Inbox: Who's off to the best start in center field?
Beat reporter T.R. Sullivan answers Rangers fans' questions
So far, how has Leonys Martin looked? Does Craig Gentry have a leg up on the center-field race? I really haven't got to see Martin play, but I'm pulling for him to be the Opening Day starter.
-- Chris G., Hurst, Texas
Actually Julio Borbon, a left-handed hitter who is 4-for-11 to this point, is off to the best start of any of the center-field candidates, while Gentry is hitless in his first 11 at-bats. Martin would really need to have a knockout spring to beat one of those two out for the Opening Day job, and he is getting a serious look. More likely, he will start at Triple-A.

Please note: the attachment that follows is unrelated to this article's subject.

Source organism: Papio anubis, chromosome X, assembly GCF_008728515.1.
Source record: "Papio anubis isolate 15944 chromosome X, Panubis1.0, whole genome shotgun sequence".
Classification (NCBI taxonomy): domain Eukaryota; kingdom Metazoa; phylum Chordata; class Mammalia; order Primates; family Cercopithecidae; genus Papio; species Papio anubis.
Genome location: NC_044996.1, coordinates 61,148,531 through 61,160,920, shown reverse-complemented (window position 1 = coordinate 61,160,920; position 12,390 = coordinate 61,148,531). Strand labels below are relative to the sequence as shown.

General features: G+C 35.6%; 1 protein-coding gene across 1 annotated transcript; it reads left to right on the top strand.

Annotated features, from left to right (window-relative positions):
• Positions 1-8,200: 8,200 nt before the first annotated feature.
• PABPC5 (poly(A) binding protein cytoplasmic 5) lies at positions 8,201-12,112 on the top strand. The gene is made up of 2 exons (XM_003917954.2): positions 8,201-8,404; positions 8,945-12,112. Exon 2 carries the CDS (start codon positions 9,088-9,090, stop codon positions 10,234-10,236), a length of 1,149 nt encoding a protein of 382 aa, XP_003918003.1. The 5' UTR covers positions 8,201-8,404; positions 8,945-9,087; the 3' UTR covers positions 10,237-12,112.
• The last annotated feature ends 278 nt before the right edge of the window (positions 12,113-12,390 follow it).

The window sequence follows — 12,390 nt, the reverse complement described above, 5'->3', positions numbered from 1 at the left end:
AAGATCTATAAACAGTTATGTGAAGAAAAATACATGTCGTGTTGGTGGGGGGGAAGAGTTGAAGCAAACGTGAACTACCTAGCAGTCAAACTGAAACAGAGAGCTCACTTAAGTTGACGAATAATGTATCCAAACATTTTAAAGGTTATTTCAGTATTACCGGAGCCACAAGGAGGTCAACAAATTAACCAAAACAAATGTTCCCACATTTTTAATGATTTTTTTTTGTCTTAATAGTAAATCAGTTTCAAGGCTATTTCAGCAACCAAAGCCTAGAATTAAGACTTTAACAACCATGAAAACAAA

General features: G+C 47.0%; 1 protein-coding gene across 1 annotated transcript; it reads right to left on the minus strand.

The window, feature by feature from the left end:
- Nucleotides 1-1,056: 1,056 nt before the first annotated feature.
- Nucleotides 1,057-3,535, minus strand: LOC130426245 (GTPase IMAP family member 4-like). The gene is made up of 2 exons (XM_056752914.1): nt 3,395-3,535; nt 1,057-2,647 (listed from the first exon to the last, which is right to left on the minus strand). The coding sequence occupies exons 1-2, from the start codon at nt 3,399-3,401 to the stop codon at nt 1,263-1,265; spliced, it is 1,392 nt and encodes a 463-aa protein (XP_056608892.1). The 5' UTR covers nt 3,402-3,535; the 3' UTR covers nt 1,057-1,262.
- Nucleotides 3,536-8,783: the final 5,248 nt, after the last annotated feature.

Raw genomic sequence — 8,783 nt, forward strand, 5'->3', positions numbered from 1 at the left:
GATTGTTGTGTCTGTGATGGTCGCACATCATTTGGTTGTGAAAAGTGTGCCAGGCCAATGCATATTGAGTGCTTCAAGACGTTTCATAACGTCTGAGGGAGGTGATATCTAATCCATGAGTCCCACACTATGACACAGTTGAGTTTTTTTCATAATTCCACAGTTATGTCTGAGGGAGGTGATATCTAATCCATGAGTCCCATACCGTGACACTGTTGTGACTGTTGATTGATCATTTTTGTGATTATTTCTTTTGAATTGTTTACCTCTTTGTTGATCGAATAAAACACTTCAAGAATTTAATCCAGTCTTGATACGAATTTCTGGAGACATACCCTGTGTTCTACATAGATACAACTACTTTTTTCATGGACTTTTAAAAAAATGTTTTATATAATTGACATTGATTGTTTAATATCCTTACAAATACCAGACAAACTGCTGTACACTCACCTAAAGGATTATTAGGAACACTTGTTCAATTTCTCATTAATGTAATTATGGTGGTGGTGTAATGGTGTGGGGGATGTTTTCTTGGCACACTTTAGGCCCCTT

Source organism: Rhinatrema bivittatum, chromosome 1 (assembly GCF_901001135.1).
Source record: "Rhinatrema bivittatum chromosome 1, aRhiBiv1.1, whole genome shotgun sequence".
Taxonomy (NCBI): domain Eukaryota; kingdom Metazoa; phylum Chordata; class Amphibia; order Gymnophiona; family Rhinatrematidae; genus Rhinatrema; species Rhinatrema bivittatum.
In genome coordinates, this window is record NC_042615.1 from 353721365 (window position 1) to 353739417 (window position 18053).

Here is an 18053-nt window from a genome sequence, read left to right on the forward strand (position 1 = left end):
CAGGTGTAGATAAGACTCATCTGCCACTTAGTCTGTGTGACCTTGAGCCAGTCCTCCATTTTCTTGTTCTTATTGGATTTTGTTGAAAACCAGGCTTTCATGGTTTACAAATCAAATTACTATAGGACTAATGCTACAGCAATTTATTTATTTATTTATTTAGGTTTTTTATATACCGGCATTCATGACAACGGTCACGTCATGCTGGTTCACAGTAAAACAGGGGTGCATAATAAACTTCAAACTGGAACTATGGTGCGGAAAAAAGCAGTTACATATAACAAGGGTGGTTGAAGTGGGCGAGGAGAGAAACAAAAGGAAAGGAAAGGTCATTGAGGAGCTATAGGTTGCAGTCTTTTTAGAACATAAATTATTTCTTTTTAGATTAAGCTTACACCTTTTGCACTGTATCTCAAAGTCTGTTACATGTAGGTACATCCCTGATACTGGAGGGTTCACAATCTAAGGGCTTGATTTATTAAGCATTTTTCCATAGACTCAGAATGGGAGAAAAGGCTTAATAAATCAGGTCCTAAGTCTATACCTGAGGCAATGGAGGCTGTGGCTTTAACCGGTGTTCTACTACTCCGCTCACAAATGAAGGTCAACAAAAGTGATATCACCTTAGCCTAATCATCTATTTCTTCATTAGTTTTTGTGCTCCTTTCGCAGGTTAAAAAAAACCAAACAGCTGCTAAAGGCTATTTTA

Gentry might be the better fit on this team because he bats right-handed. That would allow the Rangers to pair him with David Murphy, a left-handed hitter, like they did in the playoffs while shuttling Josh Hamilton between left and center. But right now, the Rangers are looking to see if somebody can seize the center-field job, and Borbon has been the quickest out of the starting gate.
I've noticed that the Rangers have added, among others, Conor Jackson, Brad Hawpe and Joe Beimel to Minor League contracts. It seems that under certain circumstances, any one of those guys could play key roles for the Rangers. It's just that the right circumstances might not be on Opening Day. Which players have out clauses in their contracts and when are they?
-- Aaron R., Dallas